Safety Check


All of the electronic gizmos available to skydivers—audible altimeters, LEDs that blink in your eye at breakoff time, automatic activation devices (AADs), etc.—are great back-up devices. Unfortunately, some of us are depending way too much on these little wonders of modern technology and on other people at the drop zone and don’t understand enough about basic equipment and emergency procedures ourselves. If the recent reports that follow are any indication, some of us need better training and a change in mindset regarding gear: more »

Canopy Damage

A jumper with about 400 jumps experienced a hard opening on his 170-square-foot non-elliptical main canopy with a wing loading of approximately 1.3:1. When he looked up at the canopy, he discovered that a few of his suspension lines had broken, but the canopy itself seemed to be intact. After a controllability check to make sure that he could turn and flare the canopy, he decided to land it. Unfortunately, the landing was a lot harder than he expected, resulting in a broken ankle and a trip to the hospital operating room for repairs. He later said he didn’t realize that he was in trouble until he was too low to cut away safely. Even though everything seemed OK during the controllability check, the canopy was actually descending more quickly than normal, and the jumper’s landing flare did not slow his descent properly. He said if he had it to do over again, he would have cut away and deployed his reserve. Chalk one up for the school of hard knocks—another lesson learned in a painful way. more »

Going Low

Each of us, at some point in our jumping careers, will end up going low on a formation. Try as you might, there will come a day when you blow past everyone while diving to the base, or drop low after the formation collapses in a funnel, or all seven others on your jump will just seem to suddenly start floating above you. In freeflying, with faster freefall speeds, if a lower jumper suddenly corks (flattens out) below the others, the resulting collision can be fatal. And no matter what kind of skydive you’re on, if you are below someone, you are in the worst possible location for a parachute deployment, whether it is intentional or accidental. So, beneath a formation is not really a great place to be, and if it happens, you should have a plan for getting yourself into a safer position as quickly as possible. more »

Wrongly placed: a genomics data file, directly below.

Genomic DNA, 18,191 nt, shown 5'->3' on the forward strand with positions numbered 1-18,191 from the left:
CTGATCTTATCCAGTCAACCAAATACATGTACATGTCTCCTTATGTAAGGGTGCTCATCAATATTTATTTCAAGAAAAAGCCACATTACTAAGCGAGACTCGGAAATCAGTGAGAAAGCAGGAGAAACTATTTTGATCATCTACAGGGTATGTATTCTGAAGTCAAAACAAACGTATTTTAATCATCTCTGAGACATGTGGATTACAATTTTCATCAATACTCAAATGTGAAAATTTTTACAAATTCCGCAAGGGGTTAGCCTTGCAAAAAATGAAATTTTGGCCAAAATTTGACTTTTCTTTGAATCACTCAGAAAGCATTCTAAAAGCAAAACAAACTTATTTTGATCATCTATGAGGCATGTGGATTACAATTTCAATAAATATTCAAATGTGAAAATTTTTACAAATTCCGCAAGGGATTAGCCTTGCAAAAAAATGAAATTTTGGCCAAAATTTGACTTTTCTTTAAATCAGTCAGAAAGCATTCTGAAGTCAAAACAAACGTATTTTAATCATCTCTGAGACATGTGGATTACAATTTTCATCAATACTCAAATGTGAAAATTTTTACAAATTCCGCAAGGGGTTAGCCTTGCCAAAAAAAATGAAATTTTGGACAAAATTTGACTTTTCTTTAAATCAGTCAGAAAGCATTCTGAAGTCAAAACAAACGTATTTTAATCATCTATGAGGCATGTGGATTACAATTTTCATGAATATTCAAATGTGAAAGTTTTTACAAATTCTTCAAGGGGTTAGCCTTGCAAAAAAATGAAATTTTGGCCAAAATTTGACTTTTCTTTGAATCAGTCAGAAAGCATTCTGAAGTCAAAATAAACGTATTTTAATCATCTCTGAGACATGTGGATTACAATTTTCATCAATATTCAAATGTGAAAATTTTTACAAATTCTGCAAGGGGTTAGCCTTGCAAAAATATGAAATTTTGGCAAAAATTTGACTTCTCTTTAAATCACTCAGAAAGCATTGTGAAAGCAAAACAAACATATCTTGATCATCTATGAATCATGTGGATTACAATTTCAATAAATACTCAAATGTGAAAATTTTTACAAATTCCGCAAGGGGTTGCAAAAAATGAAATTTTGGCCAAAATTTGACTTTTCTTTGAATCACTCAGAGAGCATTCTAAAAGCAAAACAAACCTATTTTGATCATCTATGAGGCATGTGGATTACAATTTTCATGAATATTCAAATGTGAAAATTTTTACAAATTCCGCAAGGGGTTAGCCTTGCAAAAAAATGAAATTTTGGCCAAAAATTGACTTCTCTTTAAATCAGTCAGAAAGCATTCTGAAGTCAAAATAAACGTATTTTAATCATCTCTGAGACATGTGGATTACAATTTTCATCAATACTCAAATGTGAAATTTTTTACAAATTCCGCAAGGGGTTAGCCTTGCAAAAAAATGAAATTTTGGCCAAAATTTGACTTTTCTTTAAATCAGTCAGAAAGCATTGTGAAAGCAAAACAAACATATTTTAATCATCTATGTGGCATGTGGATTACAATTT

Hypoxia: Impending Judgment on Reaction Times

The Federal Aviation Regulations (FARs) set the requirements for the use of oxygen while on aircraft in Section 91.211 of the FAA’s General Operating and Flight Rules. The section applies to pilots and passengers, including skydivers, even though there is no mention of oxygen use in the more familiar Part 105, Parachute Operations. Jump pilots are required to use supplemental oxygen above 14,000 feet mean sea level (MSL), and supplemental oxygen must be provided to each skydiver when the aircraft is above 15,000 feet MSL. The USPA Basic Safety Requirements also mandate the use of supplemental oxygen for skydives above 15,000 feet MSL. more »